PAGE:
Junior doctors in Northern Ireland to stage further walkouts

Junior doctors protest outside the Royal Hospital, Belfast, in March

Junior doctors in Northern Ireland have said they will stage further strike action after pay talks with the Department of Health broke down.

Two 48-hour walkouts will take place from 07:00 BST on 22 May to 07:00 on 24 May, and again from 6 June to 8 June.

NI Junior Doctor Committee (NIJDC) chair Dr Fiona Griffin said doctors had been left with "no choice".

Health Minister Robin Swann has said he remains "fully committed" to pay negotiations with junior doctors.

Mr Swann said that junior doctors were a "critical part" of the workforce, but he warned that further strike action would have a "significant impact" on service delivery and exacerbate challenges in the health service.

He also told Stormont's health committee that this year's budget would make "further industrial action" in the health service more likely.

In a statement, the Department of Health said the minister was "disappointed" by the decision of the BMA junior doctor committee.

A spokesperson said "officials have engaged with the BMA over recent weeks and have had productive discussions on a number of issues including contract reform and non-pay issues".

They added that "contract reform is the only route to address the concerns of junior doctors" and that industrial action "will not advance the situation in Northern Ireland".

Junior doctorspreviously went on strike for the first time on 6 March.

Previously, the British Medical Association (BMA) said junior doctors' salaries in Northern Ireland had fallen by 30% over the past 15 years.

The current base starting salary for a junior doctor is about £26,000.

However, this does not take into account weekend or out-of-hours work payments.

Picket line outside Altnagelvin Hospital
Junior doctors took to picket lines at Altnagelvin Hospital and other sites in March [BBC]

Dr Griffin said on Thursday that following a meeting with health officials the NIJDC was "very disappointed" there had been no progress on pay "including a commitment to work towards full pay restoration".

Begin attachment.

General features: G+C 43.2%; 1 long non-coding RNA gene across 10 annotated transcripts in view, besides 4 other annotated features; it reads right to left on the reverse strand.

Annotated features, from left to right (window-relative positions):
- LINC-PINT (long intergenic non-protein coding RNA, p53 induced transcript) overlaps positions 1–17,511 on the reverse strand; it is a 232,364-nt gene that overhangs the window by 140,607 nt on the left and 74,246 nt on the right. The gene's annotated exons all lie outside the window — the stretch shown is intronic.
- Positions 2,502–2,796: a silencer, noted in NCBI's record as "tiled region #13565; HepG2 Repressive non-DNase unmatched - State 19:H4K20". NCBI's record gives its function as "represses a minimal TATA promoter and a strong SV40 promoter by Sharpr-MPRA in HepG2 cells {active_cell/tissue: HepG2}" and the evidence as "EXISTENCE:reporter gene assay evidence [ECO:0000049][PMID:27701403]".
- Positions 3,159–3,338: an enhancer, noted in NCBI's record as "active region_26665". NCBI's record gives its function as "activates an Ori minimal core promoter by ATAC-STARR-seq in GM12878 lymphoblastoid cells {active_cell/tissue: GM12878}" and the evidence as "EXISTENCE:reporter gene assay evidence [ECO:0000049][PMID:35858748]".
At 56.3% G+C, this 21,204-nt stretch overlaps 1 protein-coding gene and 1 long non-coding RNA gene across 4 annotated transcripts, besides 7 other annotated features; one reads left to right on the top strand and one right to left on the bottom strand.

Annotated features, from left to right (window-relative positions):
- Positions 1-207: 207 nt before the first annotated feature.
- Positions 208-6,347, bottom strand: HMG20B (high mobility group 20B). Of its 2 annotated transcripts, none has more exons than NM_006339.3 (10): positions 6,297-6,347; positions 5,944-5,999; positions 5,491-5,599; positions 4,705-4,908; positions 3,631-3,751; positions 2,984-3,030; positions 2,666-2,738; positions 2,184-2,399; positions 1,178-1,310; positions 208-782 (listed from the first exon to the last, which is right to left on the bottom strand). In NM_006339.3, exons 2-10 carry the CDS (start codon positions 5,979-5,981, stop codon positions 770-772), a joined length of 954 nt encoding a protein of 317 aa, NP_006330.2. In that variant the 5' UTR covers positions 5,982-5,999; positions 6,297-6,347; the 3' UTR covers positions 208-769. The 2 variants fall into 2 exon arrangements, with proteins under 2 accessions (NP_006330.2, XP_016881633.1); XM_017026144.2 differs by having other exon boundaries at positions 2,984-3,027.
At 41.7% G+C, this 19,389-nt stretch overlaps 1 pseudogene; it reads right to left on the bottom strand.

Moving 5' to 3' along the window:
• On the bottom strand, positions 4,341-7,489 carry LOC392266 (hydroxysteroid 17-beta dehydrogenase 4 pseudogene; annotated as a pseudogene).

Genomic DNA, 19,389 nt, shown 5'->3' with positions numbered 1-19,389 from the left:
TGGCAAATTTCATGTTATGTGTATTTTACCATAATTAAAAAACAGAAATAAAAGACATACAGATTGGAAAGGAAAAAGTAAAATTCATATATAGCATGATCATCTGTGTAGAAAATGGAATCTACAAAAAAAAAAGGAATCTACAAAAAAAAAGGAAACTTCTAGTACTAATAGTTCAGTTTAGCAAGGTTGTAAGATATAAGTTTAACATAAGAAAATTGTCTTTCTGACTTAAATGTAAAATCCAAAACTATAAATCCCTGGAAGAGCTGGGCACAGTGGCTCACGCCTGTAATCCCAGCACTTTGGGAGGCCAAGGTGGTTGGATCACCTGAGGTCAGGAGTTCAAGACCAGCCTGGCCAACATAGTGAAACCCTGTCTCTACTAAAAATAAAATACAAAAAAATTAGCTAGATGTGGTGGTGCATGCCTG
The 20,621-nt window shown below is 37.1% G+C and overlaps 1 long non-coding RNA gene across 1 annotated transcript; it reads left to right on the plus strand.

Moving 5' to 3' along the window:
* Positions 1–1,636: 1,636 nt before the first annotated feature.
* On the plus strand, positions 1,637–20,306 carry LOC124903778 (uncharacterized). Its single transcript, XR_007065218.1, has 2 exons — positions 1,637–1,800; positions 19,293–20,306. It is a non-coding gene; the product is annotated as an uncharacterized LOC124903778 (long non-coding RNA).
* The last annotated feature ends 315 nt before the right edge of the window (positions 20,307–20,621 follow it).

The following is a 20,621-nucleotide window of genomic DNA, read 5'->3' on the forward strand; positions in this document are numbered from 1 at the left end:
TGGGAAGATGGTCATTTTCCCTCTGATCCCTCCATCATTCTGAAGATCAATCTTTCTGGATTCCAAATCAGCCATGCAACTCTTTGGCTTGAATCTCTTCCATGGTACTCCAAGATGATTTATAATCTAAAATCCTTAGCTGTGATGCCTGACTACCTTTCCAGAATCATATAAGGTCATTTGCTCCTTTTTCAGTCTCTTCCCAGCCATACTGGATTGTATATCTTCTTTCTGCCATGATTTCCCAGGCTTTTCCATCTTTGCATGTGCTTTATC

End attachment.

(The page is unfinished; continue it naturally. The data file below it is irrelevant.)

"We must act on behalf of our members who voted overwhelmingly in favour of taking strike action for full pay restoration," she added.

She said the government "must act now and prioritise staff pay" if the health service is to survive and retain doctors.

"Doctors can see their colleagues elsewhere in the UK and in other jurisdictions getting better pay and conditions for less pressurised workloads.

"This, along with years of below inflation or non-existent pay uplifts, the latest of which for the 2023/24 financial year has still yet to be paid, further adds to the reality that the key role junior doctors have in the health service is simply not valued."

Previously the Department of Health said junior doctors in Northern Ireland had been offered an average backdated pay increase of 9.1% for 2023-24, with those in their first year receiving a 10.7% uplift.

Following the latest announcement of strike action BBC News NI has asked the Department of Health for comment.

Junior doctors on the picket line at the Royal Victoria Hospital in Belfast during the previous strike
Junior doctors on the picket line at the Royal Victoria Hospital in Belfast during the previous strike [PA Media]

What is a junior doctor?

Junior doctors are qualified doctors who are still involved in clinical training, according to the BMA.

Patients may be treated by a junior doctor in a hospital or general practice setting.

All have completed a medical degree and can have up to nine years' of working experience as a hospital doctor or up to five years working and gaining experience to become a GP.

They work under the supervision of a senior doctor.